If you're just joining in on the Fit 'N' Healthy Challenge, the goal is to make and work toward one fitness, health or wellness goal each month. At the beginning of the month, I’ll offer up a goal that we can all work toward and throughout the month I’ll check in to make sure we’re all on track. If the monthly goal speaks to you, feel free to jump in and join us. Just leave a comment letting me know you’re trying to get fit and healthy, too. If the goal isn’t for you, don’t worry. You can still join in. Set your own goal for the month, post it in the comments and we’ll cheer you on as you work toward your goal, too.

This month's goal is targeting my personal tendency to stick with what I know. Inevitably, this leads to exercise boredom or an activity rut. Then I'm more likely to skip the exercise altogether instead of changing it up. So to jump start my fitness routine and get me out of my comfort zone, I'm encouraging a little exercise adventure.

June’s Fit 'N' Healthy Challenge is:

Try at least one NEW exercise activity each week.

We're building on May's challenge, so keep exercising at least 30 minutes, 5 days a week. But this month, try adding in some new exercise activities. It's summer, so there are plenty of options out there. Get a group together, head to the park and play Frisbee, touch football or soccer. Take the kids to the pool and swim some laps. Or try a new fitness class at the gym. (If you haven't tried Zumba and you can find a class near you, I'd highly recommend it for a fun way to burn plenty of calories).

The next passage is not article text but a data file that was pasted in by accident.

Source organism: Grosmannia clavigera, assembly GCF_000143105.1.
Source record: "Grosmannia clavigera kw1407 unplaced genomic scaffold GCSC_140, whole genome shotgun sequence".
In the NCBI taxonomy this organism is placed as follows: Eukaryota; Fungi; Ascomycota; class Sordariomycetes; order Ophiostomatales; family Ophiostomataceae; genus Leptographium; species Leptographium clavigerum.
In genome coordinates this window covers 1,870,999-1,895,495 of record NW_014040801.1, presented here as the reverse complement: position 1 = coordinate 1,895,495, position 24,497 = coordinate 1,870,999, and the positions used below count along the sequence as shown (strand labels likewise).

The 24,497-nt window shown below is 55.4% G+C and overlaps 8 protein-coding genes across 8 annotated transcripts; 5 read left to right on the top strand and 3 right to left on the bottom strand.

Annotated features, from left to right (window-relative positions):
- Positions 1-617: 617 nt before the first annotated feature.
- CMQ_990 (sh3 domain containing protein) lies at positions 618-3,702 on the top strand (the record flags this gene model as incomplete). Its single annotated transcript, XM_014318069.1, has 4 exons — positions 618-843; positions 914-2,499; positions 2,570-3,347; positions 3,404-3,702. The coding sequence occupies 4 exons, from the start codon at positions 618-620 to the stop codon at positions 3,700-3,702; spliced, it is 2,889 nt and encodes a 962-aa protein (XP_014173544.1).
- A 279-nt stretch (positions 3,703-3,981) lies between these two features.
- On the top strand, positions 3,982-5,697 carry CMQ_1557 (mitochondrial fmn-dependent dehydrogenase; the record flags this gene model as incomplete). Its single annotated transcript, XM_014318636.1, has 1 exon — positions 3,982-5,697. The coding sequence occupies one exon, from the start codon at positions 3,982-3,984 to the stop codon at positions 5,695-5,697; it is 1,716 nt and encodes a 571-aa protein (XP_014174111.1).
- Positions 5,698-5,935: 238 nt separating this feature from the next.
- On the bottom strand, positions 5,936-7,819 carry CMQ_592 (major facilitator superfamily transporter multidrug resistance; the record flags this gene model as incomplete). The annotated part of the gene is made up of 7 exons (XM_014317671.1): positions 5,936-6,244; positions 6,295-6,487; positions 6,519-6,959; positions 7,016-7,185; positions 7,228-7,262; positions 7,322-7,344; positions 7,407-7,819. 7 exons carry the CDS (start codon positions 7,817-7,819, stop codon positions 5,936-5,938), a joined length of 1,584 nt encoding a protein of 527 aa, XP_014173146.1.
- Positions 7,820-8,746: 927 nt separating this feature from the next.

Are you in? If so, you can check back here to tell us what types of activities you're trying out this month and/or tweet about your progress using the #fitNhealthy hash tag. You can also grab the Fit ‘N’ Healthy button to put on your blog. (Thanks again to Mel, of Mel's Box of Chocolates, for the awesome challenge button!)

Let's have a Fit & Healthy June!

Thursday, May 27, 2010

Recipe: Greek Chickpea Salad with Sardines